Working in the realm of auto body repair can be extremely rewarding. From achieving technical excellence to exceeding customer expectations, the benefits of working in this industry are many and varied.
But the auto body repair shop environment also presents some hazards. Alongside repetitive motion disorder, noise exposure and the risk of slips, falls and mechanical injury, body shops can also pose a threat to a worker’s respiratory system, too.
For those who carry out auto shop body repair, using paints, primers, polishes and fillers is a necessity. But these substances, alongside dust and other particles produced by machinery, can irritate the respiratory tract, and can damage eyes and skin.
Thankfully, there are a number of steps that can be taken to minimise or eradicate these threats. Workers should have access to painting suits, respirators and gloves as and when necessary. In addition, managers of body shops should ensure repair locations are well ventilated to prevent the accumulation of hazardous fumes and other particles.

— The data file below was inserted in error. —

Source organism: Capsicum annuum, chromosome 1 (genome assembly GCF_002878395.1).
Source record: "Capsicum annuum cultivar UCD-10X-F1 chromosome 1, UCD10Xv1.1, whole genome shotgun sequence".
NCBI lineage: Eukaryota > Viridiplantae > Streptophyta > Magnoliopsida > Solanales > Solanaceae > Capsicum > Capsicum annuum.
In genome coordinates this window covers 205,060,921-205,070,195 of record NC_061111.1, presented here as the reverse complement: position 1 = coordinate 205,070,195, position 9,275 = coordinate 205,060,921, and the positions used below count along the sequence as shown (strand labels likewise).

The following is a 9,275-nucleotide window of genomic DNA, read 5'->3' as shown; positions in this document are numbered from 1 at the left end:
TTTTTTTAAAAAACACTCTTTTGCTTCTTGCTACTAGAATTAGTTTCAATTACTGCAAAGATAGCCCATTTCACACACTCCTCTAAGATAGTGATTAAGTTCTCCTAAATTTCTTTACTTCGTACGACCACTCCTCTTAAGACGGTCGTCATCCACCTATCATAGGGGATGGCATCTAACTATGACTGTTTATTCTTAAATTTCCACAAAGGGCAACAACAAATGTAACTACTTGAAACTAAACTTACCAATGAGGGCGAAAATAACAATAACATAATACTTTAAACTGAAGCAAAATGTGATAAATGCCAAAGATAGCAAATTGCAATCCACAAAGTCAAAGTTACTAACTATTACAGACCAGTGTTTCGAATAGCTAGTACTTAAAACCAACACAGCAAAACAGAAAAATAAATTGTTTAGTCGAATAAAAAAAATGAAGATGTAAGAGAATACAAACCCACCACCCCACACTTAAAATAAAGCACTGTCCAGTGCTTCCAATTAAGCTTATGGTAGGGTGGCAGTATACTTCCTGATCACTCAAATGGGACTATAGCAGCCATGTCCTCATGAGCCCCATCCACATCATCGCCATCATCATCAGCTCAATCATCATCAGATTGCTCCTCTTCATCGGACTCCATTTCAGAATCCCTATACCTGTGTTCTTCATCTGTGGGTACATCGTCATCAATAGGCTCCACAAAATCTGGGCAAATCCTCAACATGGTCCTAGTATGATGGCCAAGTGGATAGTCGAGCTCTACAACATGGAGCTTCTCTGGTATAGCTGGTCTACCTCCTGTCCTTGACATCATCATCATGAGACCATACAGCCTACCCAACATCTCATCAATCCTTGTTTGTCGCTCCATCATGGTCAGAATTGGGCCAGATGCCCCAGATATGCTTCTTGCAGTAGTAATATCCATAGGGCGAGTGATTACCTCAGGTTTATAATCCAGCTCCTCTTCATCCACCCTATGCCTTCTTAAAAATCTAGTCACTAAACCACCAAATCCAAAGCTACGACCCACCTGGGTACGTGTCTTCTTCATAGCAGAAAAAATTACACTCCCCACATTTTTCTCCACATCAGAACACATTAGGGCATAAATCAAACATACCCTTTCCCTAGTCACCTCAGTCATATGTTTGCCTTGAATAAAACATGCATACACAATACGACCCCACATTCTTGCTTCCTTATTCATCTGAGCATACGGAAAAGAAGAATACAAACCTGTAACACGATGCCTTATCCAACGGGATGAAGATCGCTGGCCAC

Asbestos, too, may pose a threat to some workers, since it is used in some brake and clutch systems. Asbestos is a hazardous substance that can cause lung cancer.
The Occupational Safety & Health Administration (OSHA) has published requirements for assembling, inspecting, disassembling and repairing brakes and clutches, partly with a view to eliminate exposure to asbestos.
The guidelines have been created to “reduce employees’ asbestos exposure below the permissible exposure level” and describe a number of techniques to carry out these tasks safely.
Aside from any direct impact from fumes, dust and other particles, poor air quality in the workplace can exacerbate existing respiratory issues. Many thousands of Americans suffer from seasonal allergies and sensitive respiratory systems.
The U.S. Occupational Safety and Health Administration has not set specific standards as regards indoor air quality, but …READ MORE